A Singaporean wrote: “At least Lee now realises that no matter how tight he controls Singapore, there are things that are beyond him – like marriage, emigration and having children.”

His problem is amplified by a young lady, who wrote: “We don’t need men to take care of our needs. We can afford our every material whim and fancy.”

Related article: Why LKY should play SimCity to find out why Singaporeans dont care about making babies

Tuesday, April 21, 2009

Monday, April 20, 2009

Govt retains ineffective ban on Zahari's 17 Years

Seelan: The PAP can ban it all it wants lah, but Zahari's 17 Years can be watched by all of you right here and now:



Govt retains ban on Zahari's 17 Years
Source:
Martyn See

The Government has retained the ban on Zahari's 17 Years.

In a letter hand-delivered to my home yesterday, the Board of Film Censors (BFC) said that the recent Films Act amendments did not cover Section 35 and that the Minister has not changed his position on the film.

The letter also stated that the Films (Amendment) Act is not yet in force and suggested that I resubmit Singapore Rebel after the Act comes into force.

A summary of the ratings made by BFC on my recent submissions of six films. Read my earlier letter here.

1. Singapore Rebel (2009) No decision. To resubmit.
2. Zahari's 17 Years (2009) Banned retained.
3. Speakers Cornered (2009) No change. Passed NC16.
4. One Nation Under Lee No decision. To resubmit
5. Success Stories : Lee Kuan Yew No change. Passed PG.
6. Riding The Tiger No change. Exempted under section 40.

The Government's letter in full here

No change to status of six movies
Singapore News, April 18, 2009, ALICIA WONG

THERE will be no change, for now, to the status of the six films submitted by film-maker Martyn See to the Media Development Authority (MDA).

As a “test” of the liberalisation of the Films Act, Mr See had re-submitted three of his films and three from other film-makers to the MDA for re-classification, on March 31.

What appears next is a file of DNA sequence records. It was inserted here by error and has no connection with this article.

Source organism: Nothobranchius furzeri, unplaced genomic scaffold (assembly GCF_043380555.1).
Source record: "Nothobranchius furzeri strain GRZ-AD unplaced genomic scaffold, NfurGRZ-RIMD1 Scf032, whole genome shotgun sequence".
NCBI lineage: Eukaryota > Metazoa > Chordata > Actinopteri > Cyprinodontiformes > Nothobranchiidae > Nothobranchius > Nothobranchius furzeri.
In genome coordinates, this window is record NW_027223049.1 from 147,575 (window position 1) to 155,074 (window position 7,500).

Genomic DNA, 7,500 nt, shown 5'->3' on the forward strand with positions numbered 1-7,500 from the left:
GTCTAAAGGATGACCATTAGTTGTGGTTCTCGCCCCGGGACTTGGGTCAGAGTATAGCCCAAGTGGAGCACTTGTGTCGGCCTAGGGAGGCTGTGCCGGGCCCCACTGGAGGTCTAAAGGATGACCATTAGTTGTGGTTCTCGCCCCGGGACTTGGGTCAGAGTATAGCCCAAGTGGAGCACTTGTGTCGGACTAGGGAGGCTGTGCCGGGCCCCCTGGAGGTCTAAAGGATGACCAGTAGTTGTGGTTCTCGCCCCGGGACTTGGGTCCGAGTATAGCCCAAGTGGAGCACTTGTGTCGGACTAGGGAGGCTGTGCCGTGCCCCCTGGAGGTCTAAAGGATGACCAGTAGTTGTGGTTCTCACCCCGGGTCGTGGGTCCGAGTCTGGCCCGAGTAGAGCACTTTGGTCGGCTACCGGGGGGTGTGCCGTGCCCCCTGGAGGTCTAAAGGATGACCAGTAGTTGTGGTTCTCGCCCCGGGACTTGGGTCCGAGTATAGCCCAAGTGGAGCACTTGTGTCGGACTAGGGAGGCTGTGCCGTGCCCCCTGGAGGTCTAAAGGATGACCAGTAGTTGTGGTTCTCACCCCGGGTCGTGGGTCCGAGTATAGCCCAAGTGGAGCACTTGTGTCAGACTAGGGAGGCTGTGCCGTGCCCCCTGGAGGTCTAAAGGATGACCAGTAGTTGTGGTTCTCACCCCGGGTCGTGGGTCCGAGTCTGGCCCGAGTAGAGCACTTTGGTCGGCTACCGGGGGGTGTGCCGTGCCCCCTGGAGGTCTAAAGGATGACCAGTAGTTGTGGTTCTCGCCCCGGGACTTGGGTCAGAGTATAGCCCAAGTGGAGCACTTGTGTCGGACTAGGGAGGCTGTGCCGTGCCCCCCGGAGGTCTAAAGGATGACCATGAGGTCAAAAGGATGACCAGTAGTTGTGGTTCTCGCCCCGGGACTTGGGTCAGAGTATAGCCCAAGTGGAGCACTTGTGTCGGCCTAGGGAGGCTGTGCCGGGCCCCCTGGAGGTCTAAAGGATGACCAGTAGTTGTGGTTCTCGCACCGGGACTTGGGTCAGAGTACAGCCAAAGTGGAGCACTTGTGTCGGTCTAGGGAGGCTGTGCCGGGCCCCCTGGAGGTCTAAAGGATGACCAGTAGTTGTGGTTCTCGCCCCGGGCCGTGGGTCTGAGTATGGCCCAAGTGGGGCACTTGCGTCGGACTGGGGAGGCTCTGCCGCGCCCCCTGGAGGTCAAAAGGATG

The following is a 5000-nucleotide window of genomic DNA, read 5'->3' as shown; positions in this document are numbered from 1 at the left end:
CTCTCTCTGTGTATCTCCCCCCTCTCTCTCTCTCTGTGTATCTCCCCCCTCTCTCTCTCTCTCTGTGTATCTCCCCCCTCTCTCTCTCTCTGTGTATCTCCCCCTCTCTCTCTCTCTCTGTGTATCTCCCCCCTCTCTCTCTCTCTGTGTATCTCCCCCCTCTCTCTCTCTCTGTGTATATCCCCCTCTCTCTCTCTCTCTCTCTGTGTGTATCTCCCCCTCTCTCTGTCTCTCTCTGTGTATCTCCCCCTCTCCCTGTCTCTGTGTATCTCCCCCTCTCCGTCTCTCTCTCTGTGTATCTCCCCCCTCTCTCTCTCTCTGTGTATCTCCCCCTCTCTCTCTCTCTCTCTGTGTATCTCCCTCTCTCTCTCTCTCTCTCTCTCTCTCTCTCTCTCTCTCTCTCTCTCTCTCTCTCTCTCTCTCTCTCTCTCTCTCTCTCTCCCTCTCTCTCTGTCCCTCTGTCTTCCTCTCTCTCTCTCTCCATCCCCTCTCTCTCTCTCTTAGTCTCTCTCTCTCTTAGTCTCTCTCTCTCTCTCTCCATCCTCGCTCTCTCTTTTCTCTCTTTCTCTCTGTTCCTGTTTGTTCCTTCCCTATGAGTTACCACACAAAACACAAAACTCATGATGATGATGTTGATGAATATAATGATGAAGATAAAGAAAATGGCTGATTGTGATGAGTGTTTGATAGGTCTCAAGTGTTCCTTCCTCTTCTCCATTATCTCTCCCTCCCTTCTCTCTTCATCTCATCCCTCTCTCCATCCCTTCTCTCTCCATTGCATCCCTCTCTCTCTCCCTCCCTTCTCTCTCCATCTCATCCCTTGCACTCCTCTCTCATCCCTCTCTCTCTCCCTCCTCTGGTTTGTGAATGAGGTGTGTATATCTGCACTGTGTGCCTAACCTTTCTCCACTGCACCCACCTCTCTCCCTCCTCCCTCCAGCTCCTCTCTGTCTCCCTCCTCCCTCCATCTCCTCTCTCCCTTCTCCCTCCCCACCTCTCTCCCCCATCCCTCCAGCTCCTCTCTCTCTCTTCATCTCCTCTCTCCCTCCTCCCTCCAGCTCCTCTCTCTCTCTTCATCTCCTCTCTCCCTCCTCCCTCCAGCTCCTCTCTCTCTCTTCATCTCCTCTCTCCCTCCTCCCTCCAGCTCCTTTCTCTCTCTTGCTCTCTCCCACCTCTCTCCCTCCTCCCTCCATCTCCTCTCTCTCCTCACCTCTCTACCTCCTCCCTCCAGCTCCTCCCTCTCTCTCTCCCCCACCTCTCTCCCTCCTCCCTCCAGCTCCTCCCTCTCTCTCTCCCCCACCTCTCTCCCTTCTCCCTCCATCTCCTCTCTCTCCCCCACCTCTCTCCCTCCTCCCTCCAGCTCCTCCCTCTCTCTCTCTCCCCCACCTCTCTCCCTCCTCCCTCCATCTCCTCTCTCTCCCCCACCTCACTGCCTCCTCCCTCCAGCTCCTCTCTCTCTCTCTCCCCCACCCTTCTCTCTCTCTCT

However, MDA’s written reply on Thursday said the “2009 amendments to the Films Acts are not yet in force”, and advised Mr See to “re-submit them after the amendments come into force”.

The disappointed film-maker said he had sent in his films “with the intention they would review them based on the new ruling”.

He will re-submit Singapore Rebel and One Nation Under Lee after the amendments come into effect, he said, and “hopefully it will be passed and legalised, and Singaporeans can judge and decide for themselves what to watch and what should not be allowed”.

However, Mr See will “not pursue” his bid to un-ban the film Zahari’s 17 Years, which is prohibited under Section 35(1) of the Films Act for being contrary to the public interest.

The MDA said in its letter, the upcoming amendments to the Act “do not relate to Section 35(1) and the Minister has not changed his opinion”.

Saturday, April 18, 2009

Parameswara's Weekly Round-Up (5th – 11th April 09)

Hi all.

I think of all Singaporeans, we ordinary people of the street know how bad the economy really is, because we have to live in this real world. Every day we are bombarded left, right and center with bad news of our economy, and most of this bad news are from foreign media. Why are they like this to us?